The Law Commission has today published its draft Bill on Consumer Insurance Law: Pre-Contract Disclosure and Misrepresentation. It applies only to consumer insurance contracts, ie. contracts of insurance bought by individuals for purposes wholly or mainly unrelated to their trade, business or profession. It also only deals with the issue of what a consumer must tell an insurer before entering into or varying an insurance contract.
The draft Bill abolishes the duty currently imposed on consumers to volunteer material facts and replaces it with a duty to take reasonable care to answer the insurer’s questions fully and accurately. Where a consumer does make a mistake on an application form, the insurer is entitled to avoid the policy entirely, as if it never existed, only in certain circumstances dependant on the consumer’s state of mind.
The draft Bill distinguishes between mistakes which are "reasonable", "careless" or "deliberate or reckless":
- Where a misrepresentation is honest and reasonable, the insurer must pay the claim. The applicant is expected to exercise the standard of care of a reasonable consumer, bearing in mind a range of factors, such as the type of policy and the clarity of the question. The test does not take into account the individual’s own subjective circumstances (such as knowledge of English), unless these were, or ought to have been, known by the insurer.
- Where a misrepresentation is careless, the insurer has a compensatory remedy. This is based on what the insurer would have done had the consumer taken care to answer the question accurately and completely. For example, if the insurer would have added an exclusion, the insurer need not pay claims which fall within the exclusion but must pay all other claims. If the insurer would have charged more, it must pay a proportion of the claim.
- Where the misrepresentation is deliberate or reckless, the insurer may avoid the policy. The insurer would also be entitled to retain the premium, unless there was a good reason why the premium should be returned.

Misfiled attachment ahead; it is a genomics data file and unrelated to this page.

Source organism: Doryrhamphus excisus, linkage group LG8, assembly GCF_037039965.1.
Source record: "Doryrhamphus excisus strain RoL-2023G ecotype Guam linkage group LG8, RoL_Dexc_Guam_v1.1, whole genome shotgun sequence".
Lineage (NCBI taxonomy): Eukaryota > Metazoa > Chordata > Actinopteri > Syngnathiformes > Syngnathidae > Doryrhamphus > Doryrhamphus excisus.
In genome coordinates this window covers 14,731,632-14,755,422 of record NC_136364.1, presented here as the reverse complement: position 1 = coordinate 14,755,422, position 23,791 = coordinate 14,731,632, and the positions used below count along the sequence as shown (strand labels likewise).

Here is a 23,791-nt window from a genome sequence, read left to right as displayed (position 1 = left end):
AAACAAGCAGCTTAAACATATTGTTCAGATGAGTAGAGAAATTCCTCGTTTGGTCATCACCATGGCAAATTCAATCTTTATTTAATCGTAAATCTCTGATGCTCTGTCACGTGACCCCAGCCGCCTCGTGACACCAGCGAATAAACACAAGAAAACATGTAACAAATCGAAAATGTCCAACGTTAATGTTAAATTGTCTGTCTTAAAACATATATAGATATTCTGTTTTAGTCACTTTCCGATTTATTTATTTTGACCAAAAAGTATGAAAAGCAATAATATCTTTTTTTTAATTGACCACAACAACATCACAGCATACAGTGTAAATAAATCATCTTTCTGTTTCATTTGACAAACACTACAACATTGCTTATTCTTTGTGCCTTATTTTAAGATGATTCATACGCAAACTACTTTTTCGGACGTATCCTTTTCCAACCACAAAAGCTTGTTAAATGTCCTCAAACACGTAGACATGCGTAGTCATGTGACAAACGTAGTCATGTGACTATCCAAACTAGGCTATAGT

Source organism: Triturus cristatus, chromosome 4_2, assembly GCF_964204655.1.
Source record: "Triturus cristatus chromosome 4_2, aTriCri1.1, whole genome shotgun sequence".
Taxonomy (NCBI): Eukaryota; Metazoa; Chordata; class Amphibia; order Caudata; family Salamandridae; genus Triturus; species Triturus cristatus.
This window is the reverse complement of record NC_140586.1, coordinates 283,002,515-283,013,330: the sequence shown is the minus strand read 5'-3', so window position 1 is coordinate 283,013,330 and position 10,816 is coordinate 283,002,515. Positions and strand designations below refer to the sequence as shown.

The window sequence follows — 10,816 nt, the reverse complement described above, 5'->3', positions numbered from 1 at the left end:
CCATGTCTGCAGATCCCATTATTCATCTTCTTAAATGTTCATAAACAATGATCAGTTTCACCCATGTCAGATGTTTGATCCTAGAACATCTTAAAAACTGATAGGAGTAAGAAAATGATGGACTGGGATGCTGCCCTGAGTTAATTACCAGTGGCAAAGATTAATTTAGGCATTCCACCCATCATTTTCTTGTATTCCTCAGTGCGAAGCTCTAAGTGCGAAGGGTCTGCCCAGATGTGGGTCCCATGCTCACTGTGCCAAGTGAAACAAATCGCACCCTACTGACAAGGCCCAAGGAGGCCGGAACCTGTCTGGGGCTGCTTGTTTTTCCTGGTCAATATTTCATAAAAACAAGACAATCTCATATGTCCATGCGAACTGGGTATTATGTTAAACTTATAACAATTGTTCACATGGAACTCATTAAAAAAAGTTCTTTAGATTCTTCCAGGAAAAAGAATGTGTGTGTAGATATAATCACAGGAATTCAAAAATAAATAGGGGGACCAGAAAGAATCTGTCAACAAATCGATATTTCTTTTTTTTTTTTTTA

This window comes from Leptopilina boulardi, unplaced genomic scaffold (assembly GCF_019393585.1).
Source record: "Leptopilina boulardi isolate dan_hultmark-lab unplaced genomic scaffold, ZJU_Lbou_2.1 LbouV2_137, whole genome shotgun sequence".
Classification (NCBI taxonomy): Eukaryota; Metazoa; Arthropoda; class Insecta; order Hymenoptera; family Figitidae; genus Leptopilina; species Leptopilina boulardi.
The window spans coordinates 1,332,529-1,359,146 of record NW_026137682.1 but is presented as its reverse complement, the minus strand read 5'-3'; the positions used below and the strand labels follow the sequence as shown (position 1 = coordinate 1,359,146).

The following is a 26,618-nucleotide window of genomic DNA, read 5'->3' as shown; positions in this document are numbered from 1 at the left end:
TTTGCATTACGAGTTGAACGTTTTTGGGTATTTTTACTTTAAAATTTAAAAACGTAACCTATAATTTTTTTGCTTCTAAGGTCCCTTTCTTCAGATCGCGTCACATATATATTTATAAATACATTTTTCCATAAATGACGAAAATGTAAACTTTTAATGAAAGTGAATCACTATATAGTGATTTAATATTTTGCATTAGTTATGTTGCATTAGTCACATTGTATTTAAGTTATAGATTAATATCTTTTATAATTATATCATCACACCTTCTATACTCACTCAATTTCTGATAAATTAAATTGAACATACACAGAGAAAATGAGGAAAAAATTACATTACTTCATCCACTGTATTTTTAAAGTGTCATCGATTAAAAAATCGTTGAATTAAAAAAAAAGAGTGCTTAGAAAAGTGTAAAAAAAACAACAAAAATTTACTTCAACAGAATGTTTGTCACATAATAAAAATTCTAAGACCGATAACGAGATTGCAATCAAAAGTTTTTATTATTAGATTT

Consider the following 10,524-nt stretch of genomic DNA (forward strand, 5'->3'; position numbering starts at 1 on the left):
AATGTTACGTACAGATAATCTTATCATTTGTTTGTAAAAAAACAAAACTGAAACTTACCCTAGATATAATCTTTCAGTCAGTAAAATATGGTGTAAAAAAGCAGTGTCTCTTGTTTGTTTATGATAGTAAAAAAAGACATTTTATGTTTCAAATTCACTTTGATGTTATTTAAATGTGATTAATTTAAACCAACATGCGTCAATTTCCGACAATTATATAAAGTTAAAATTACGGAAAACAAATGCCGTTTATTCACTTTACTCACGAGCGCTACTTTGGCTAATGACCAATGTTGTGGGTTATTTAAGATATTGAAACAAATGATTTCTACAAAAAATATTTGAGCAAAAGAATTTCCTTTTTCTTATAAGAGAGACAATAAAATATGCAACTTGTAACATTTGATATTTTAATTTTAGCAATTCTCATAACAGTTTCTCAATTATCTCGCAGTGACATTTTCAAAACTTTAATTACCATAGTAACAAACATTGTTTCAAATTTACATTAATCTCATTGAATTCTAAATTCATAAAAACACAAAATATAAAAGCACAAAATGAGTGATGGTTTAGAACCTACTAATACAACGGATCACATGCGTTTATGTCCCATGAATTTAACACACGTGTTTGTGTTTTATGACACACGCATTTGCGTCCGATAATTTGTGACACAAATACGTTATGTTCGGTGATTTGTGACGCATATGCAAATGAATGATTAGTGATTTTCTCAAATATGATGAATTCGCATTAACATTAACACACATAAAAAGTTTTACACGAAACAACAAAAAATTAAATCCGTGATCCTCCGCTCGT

For a misrepresentation to be considered "deliberate or reckless", the insurer must show on the balance of probabilities that the consumer knew the following:
- that the statement was untrue or misleading, or did not care whether it was or not; and
- that the matter was relevant to the insurer, or did not care whether it was or not.
However, if a reasonable person would have known that the statement was untrue, the burden of proof would be on the consumer to show that he or she had less than normal knowledge. Similarly, if the question was clear, it would be up to the consumer to show why he or she did not think the matter was relevant.
In addition, the draft Bill:
(1) abolishes the much criticised "basis of the contract" clauses, whereby all answers in a proposal form are given warranty status;
(2) makes special provisions for group schemes, where one party (typically an employer) arranges insurance to benefit members of the group (typically employees);
(3) deals with situations where one consumer takes out insurance on the life of another;
(4) provides a structure to decide for whom an intermediary acts when passing information from a consumer to the insurer; and
(5) prevents insurers from contracting out of the new rules to the detriment of the consumer.
There is wide consensus that consumer insurance law is in urgent need of reform and so it is likely that the draft Bill will be passed in time. However, in light of the impending General Election next year, it is unlikely that anything further will happen until Autumn 2010.